In the case about Miranda rights, suspect Van Chester Thompkins remained mostly silent for three hours of interrogation after reading and being told of his rights to remain silent and have an attorney. ... When asked, “Do you pray to God to forgive you for shooting that boy down?” Thompkins looked away and answered, “Yes.”
The statement was used against him, and Thompkins was convicted of killing Samuel Morris outside a strip mall in Southfield, Mich.
Um...which part of "anything you say can and will be used against you in a court of law" is unclear to FOUR of our Supreme Court Justices?! Justice Kennedy gives the obvious response:
“If Thompkins wanted to remain silent, he could have said nothing in response to (the detective’s) questions, or he could have unambiguously involved his Miranda rights and ended the interrogation,” wrote Kennedy ...
Well, DUH! Somehow Justice Sotomayor fails to grasp this simple concept:
“Today’s decision turns Miranda upside down,” wrote Sotomayor. “Criminal suspects must now unambiguously invoke their right to remain silent, which, counterintuitively, requires them to speak.”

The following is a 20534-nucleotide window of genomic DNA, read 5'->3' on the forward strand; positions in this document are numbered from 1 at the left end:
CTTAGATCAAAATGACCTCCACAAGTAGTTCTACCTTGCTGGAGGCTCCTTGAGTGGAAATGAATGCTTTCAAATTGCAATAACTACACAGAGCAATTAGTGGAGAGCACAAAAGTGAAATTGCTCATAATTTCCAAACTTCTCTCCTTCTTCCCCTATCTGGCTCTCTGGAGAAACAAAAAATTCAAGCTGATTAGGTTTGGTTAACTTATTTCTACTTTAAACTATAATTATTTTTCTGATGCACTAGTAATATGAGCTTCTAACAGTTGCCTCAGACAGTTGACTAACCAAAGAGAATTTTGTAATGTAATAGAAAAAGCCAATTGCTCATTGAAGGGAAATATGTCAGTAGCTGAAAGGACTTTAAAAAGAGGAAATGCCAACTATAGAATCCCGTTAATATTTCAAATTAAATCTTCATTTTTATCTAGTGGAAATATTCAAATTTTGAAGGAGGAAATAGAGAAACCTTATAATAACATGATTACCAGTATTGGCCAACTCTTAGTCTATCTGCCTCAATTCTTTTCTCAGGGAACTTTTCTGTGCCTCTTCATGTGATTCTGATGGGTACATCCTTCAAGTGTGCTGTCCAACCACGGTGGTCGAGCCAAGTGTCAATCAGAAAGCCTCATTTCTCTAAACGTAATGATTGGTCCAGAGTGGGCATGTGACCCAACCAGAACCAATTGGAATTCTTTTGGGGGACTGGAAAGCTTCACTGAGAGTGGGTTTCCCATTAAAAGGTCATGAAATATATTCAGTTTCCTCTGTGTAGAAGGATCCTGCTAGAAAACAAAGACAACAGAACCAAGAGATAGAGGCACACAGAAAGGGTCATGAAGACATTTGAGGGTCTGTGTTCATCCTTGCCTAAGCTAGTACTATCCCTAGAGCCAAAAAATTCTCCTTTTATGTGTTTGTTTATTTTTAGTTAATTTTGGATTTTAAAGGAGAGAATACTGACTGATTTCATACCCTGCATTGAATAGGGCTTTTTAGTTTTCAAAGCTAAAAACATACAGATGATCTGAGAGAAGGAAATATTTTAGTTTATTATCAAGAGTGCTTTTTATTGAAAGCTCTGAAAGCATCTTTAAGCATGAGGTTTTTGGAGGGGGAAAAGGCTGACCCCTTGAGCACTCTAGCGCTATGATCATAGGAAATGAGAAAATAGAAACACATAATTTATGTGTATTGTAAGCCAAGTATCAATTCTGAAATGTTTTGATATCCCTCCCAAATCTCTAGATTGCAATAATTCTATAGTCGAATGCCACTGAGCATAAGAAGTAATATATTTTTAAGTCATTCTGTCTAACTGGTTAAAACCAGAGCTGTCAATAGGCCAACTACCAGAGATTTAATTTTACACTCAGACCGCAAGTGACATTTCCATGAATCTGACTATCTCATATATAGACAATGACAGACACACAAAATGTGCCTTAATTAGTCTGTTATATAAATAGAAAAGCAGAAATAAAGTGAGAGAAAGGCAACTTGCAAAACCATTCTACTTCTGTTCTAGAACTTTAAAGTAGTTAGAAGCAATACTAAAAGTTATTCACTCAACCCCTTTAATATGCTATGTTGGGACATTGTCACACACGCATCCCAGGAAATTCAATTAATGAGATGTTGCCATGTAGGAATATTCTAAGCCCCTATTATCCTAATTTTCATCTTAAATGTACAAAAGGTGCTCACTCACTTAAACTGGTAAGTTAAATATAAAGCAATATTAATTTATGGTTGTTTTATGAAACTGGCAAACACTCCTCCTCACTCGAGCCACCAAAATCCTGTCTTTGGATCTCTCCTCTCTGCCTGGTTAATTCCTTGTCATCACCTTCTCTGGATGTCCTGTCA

No, actually, all they have to do is NOT SPEAK. And by the way, the 5th Amendment has to be unambiguously invoked and spoken, does Sotomayor have a problem with that, too?
Counterintuitively, Sotomayor wants the reading of Miranda rights to mean that anything said following the reading of the rights is inadmissible in a court of law.
I don't know why criminals still have trouble with Miranda anyway, haven't they ever seen an episode of Law & Order? Geez, shut up, get a good lawyer, and hope to go before judges like Sotomayor.
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